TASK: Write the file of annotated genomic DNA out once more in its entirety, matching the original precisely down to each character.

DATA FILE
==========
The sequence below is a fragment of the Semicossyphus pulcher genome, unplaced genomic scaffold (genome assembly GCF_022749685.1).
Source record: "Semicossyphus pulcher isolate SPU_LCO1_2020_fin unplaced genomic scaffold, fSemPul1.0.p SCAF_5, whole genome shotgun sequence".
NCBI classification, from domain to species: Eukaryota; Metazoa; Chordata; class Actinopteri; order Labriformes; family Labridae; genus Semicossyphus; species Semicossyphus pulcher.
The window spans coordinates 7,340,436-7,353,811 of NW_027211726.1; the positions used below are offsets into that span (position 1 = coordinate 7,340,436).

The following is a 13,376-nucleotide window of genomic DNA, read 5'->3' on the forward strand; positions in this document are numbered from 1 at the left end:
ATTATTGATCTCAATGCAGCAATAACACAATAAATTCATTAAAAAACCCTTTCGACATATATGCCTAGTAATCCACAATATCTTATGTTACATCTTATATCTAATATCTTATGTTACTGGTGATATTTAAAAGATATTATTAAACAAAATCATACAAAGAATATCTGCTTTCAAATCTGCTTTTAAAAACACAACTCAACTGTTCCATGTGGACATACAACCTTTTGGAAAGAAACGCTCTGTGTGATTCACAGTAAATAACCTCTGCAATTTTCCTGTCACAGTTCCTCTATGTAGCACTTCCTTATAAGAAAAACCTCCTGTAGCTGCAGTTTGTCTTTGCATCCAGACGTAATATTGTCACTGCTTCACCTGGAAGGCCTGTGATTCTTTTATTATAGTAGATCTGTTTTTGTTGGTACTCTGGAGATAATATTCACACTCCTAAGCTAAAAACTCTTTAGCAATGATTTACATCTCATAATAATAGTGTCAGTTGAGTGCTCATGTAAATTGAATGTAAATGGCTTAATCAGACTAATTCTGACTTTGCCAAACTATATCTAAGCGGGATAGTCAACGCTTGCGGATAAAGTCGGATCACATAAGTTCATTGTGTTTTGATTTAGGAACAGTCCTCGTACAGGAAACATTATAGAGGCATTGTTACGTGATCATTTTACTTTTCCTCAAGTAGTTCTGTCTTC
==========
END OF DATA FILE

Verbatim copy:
The sequence below is a fragment of the Semicossyphus pulcher genome, unplaced genomic scaffold (genome assembly GCF_022749685.1).
Source record: "Semicossyphus pulcher isolate SPU_LCO1_2020_fin unplaced genomic scaffold, fSemPul1.0.p SCAF_5, whole genome shotgun sequence".
NCBI classification, from domain to species: Eukaryota; Metazoa; Chordata; class Actinopteri; order Labriformes; family Labridae; genus Semicossyphus; species Semicossyphus pulcher.
The window spans coordinates 7,340,436-7,353,811 of NW_027211726.1; the positions used below are offsets into that span (position 1 = coordinate 7,340,436).

The following is a 13,376-nucleotide window of genomic DNA, read 5'->3' on the forward strand; positions in this document are numbered from 1 at the left end:
ATTATTGATCTCAATGCAGCAATAACACAATAAATTCATTAAAAAACCCTTTCGACATATATGCCTAGTAATCCACAATATCTTATGTTACATCTTATATCTAATATCTTATGTTACTGGTGATATTTAAAAGATATTATTAAACAAAATCATACAAAGAATATCTGCTTTCAAATCTGCTTTTAAAAACACAACTCAACTGTTCCATGTGGACATACAACCTTTTGGAAAGAAACGCTCTGTGTGATTCACAGTAAATAACCTCTGCAATTTTCCTGTCACAGTTCCTCTATGTAGCACTTCCTTATAAGAAAAACCTCCTGTAGCTGCAGTTTGTCTTTGCATCCAGACGTAATATTGTCACTGCTTCACCTGGAAGGCCTGTGATTCTTTTATTATAGTAGATCTGTTTTTGTTGGTACTCTGGAGATAATATTCACACTCCTAAGCTAAAAACTCTTTAGCAATGATTTACATCTCATAATAATAGTGTCAGTTGAGTGCTCATGTAAATTGAATGTAAATGGCTTAATCAGACTAATTCTGACTTTGCCAAACTATATCTAAGCGGGATAGTCAACGCTTGCGGATAAAGTCGGATCACATAAGTTCATTGTGTTTTGATTTAGGAACAGTCCTCGTACAGGAAACATTATAGAGGCATTGTTACGTGATCATTTTACTTTTCCTCAAGTAGTTCTGTCTTC